The most common type of fluvial lake is a crescent-shaped lake called an oxbow lake due to the distinctive curved shape. They can form in river valleys as a result of meandering. The slow-moving river forms a sinuous shape as the outer side of bends are eroded away more rapidly than the inner side. Eventually a horseshoe bend is formed and the river cuts through the narrow neck. This new passage then forms the main passage for the river and the ends of the bend become silted up, thus forming a bow-shaped lake. Their crescent shape gives oxbow lakes a higher perimeter to area ratio than other lake types.
Lakes formed by other processes responsible for floodplain basin creation. During high floods they are flushed with river water. There are four types: 1. Confluent floodplain lake, 2. Contrafluent-confluent floodplain lake, 3. Contrafluent floodplain lake, 4. Profundal floodplain lake.
A solution lake is a lake occupying a basin formed by surface dissolution of bedrock. In areas underlain by soluble bedrock, its solution by precipitation and percolating water commonly produce cavities. These cavities frequently collapse to form sinkholes that form part of the local karst topography. Where groundwater lies near the grounds surface, a sinkhole will be filled water as a solution lake. If such a lake consists of a large area of standing water that occupies an extensive closed depression in limestone, it is also called a karst lake. Smaller solution lakes that consist of a body of standing water in a closed depression within a karst region are known as karst ponds. Limestone caves often contain pools of standing water, which are known as underground lakes. Classic examples of solution lakes are abundant in the karst regions at the Dalmatian coast of Croatia and within large parts of Florida.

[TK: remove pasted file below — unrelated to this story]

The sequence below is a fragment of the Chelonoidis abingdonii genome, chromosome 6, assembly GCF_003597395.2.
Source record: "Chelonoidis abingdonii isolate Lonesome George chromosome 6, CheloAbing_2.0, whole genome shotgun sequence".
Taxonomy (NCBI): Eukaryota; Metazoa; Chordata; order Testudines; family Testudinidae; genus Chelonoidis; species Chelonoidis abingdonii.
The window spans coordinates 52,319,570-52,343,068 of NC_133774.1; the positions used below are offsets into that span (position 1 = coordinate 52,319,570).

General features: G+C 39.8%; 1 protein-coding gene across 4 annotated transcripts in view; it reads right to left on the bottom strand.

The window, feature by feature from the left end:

A landslide lake is created by the blockage of a river valley by either mudflows, rockslides, or screes. Such lakes are most common in mountainous regions. Although landslide lakes may be large and quite deep, they are typically short-lived. An example of a landslide lake is Quake Lake, which formed as a result of the 1959 Hebgen Lake earthquake.
Most landslide lakes disappear in the first few months after formation, but a landslide dam can burst suddenly at a later stage and threaten the population downstream when the lake water drains out. In 1911, an earthquake triggered a landslide that blocked a deep valley in the Pamir Mountains region of Tajikistan, forming the Sarez Lake. The Usoi Dam at the base of the valley has remained in place for more than 100 years but the terrain below the lake is in danger of a catastrophic flood if the dam were to fail during a future earthquake. 041b061a72